on Jan 8, 2014

I always wanted the H11 but it was out of the reach of my college days finances. I had to settle for a KIM-1 and a Southwest Technical Products 6800/6809 system prior to the PC finally coming out.

I have built a number Heathkits and Knight Kits over the years and I enjoyed building and using them. There are still kits out there for anyone who really desires to build one. Elecraft makes a number of kit products for Amateur Radio. Other companies build audio products in kit form also.

In my opinion the "build it yourself" culture has replaced traditional kit building. Just go visit Adafruit, SparkFun, and the others and the module offerings are amazing. With the Arduino, Raspberry Pi and the other open platform designs, combined with shields and other modules, it is possible to design something and build it without a lot of effort. Even Radio Shack sells this stuff.

Heathkit may be gone but the spirit is still there.

on Jan 8, 2014

I have built a dozens of Heathkits throughout the years - my first was the Electronic Organ back in the late 1960's. When I first started my part-time business in the late 70's the majority of my test equipment was from Heathkits - CRT Tester/Rejuvinator - Tube Tester - O'scope - TV pattern generator - O'scope - and RF probes. (part-time business supported my Ham Radio Hobby). I also the SB-300 series and SB-230 (just sold a few years ago). I still have an SA-2060 and actively use it. There is a Hero-1 sitting in the shack that needs new batteries - but still works when connected to the charger. On my "to do" shelf is a complete unassembled Heathkit Phone patch unit.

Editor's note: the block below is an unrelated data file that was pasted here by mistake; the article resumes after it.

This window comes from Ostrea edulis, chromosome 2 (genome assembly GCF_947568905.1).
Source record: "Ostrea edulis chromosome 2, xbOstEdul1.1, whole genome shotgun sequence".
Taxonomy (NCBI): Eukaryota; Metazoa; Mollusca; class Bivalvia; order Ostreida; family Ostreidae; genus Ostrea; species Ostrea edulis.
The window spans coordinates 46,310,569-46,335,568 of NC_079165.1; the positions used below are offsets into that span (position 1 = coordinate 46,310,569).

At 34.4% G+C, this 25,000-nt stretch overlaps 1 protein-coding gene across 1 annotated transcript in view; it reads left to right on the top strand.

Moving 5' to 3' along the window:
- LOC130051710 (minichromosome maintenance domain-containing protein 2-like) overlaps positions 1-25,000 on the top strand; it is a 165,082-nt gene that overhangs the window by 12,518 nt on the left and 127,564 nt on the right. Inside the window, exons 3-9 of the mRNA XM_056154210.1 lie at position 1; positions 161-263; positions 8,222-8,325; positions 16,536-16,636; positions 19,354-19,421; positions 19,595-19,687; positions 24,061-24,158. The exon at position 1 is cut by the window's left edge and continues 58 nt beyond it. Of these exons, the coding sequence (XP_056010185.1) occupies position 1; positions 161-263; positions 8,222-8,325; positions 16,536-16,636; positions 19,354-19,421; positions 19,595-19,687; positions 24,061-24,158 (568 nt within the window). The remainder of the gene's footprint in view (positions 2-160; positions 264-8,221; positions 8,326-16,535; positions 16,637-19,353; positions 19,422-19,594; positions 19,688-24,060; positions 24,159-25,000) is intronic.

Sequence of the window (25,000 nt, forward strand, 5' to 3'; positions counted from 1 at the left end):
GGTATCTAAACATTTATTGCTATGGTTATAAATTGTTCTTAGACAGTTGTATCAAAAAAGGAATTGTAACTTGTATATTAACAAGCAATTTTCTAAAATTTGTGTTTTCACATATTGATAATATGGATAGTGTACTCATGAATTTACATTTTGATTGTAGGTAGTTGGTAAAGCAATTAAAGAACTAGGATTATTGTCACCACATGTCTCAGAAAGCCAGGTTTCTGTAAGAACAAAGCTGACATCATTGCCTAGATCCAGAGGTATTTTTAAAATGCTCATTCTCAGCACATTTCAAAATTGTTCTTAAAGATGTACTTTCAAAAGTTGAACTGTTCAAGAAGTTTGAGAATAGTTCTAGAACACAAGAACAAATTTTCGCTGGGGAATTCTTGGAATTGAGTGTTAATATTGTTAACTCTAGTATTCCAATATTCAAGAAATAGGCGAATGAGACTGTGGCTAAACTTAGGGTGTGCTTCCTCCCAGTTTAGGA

I also took the Heathkit digital electronics courses and learned a lot from them as my formal training was in analog and RF.

When Heathkit went out of business - it was a sad day.

Sadly - many of the Amateur Radio operators today are nothing but appliance operators.

on Jan 8, 2014

Wow, what a trip down memory lane. I still have my old H89 and dual floppy drive expansion gathering dust in my garage. It might even still work, though it hasn't been powered on in years. I think I scrapped the old Heathkit dot matrix printer years ago, though. That thing must've contained 30 pounds of metal.

In retrospect, in absolute dollars that's probably the most expensive (and least powerful) computer I've ever purchased with my own money. But I was in college then and the learning I got from it was worth far more than the cost. Years later (graduate school) someone even gave me the bound HDOS source code listings! Fascinating stuff...

on Jan 9, 2014